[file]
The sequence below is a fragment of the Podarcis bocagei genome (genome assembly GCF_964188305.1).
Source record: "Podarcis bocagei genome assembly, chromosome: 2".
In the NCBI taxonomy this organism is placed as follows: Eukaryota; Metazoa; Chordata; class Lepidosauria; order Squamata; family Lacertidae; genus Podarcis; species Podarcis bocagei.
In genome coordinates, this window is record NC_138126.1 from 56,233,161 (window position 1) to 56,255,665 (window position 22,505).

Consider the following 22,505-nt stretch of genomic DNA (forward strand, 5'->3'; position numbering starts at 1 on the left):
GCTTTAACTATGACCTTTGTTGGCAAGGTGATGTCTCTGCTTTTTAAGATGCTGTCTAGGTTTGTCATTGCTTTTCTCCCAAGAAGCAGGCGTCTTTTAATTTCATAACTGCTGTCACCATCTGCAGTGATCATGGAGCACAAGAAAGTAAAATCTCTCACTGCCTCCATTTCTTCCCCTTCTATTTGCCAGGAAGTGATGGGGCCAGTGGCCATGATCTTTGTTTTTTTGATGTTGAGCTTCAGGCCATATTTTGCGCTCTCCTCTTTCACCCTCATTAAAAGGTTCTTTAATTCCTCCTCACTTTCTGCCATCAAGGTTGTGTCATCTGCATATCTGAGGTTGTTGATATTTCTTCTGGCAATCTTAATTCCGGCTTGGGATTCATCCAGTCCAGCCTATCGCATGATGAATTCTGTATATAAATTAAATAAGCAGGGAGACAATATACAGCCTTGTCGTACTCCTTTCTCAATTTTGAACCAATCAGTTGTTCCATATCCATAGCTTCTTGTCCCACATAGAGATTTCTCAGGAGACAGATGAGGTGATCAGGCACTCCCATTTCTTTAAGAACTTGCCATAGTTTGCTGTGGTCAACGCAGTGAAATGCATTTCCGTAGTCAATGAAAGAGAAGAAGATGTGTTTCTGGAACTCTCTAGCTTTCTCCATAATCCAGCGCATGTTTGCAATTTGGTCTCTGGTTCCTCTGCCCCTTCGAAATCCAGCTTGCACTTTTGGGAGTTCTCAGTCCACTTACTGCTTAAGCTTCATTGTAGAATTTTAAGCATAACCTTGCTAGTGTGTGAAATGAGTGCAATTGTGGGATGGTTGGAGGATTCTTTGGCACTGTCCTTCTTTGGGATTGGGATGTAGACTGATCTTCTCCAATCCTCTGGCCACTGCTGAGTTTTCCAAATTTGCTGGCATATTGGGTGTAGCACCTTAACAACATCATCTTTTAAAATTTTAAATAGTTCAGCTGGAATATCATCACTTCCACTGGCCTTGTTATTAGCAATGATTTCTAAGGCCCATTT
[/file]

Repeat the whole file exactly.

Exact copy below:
The sequence below is a fragment of the Podarcis bocagei genome (genome assembly GCF_964188305.1).
Source record: "Podarcis bocagei genome assembly, chromosome: 2".
In the NCBI taxonomy this organism is placed as follows: Eukaryota; Metazoa; Chordata; class Lepidosauria; order Squamata; family Lacertidae; genus Podarcis; species Podarcis bocagei.
In genome coordinates, this window is record NC_138126.1 from 56,233,161 (window position 1) to 56,255,665 (window position 22,505).

Consider the following 22,505-nt stretch of genomic DNA (forward strand, 5'->3'; position numbering starts at 1 on the left):
GCTTTAACTATGACCTTTGTTGGCAAGGTGATGTCTCTGCTTTTTAAGATGCTGTCTAGGTTTGTCATTGCTTTTCTCCCAAGAAGCAGGCGTCTTTTAATTTCATAACTGCTGTCACCATCTGCAGTGATCATGGAGCACAAGAAAGTAAAATCTCTCACTGCCTCCATTTCTTCCCCTTCTATTTGCCAGGAAGTGATGGGGCCAGTGGCCATGATCTTTGTTTTTTTGATGTTGAGCTTCAGGCCATATTTTGCGCTCTCCTCTTTCACCCTCATTAAAAGGTTCTTTAATTCCTCCTCACTTTCTGCCATCAAGGTTGTGTCATCTGCATATCTGAGGTTGTTGATATTTCTTCTGGCAATCTTAATTCCGGCTTGGGATTCATCCAGTCCAGCCTATCGCATGATGAATTCTGTATATAAATTAAATAAGCAGGGAGACAATATACAGCCTTGTCGTACTCCTTTCTCAATTTTGAACCAATCAGTTGTTCCATATCCATAGCTTCTTGTCCCACATAGAGATTTCTCAGGAGACAGATGAGGTGATCAGGCACTCCCATTTCTTTAAGAACTTGCCATAGTTTGCTGTGGTCAACGCAGTGAAATGCATTTCCGTAGTCAATGAAAGAGAAGAAGATGTGTTTCTGGAACTCTCTAGCTTTCTCCATAATCCAGCGCATGTTTGCAATTTGGTCTCTGGTTCCTCTGCCCCTTCGAAATCCAGCTTGCACTTTTGGGAGTTCTCAGTCCACTTACTGCTTAAGCTTCATTGTAGAATTTTAAGCATAACCTTGCTAGTGTGTGAAATGAGTGCAATTGTGGGATGGTTGGAGGATTCTTTGGCACTGTCCTTCTTTGGGATTGGGATGTAGACTGATCTTCTCCAATCCTCTGGCCACTGCTGAGTTTTCCAAATTTGCTGGCATATTGGGTGTAGCACCTTAACAACATCATCTTTTAAAATTTTAAATAGTTCAGCTGGAATATCATCACTTCCACTGGCCTTGTTATTAGCAATGATTTCTAAGGCCCATTT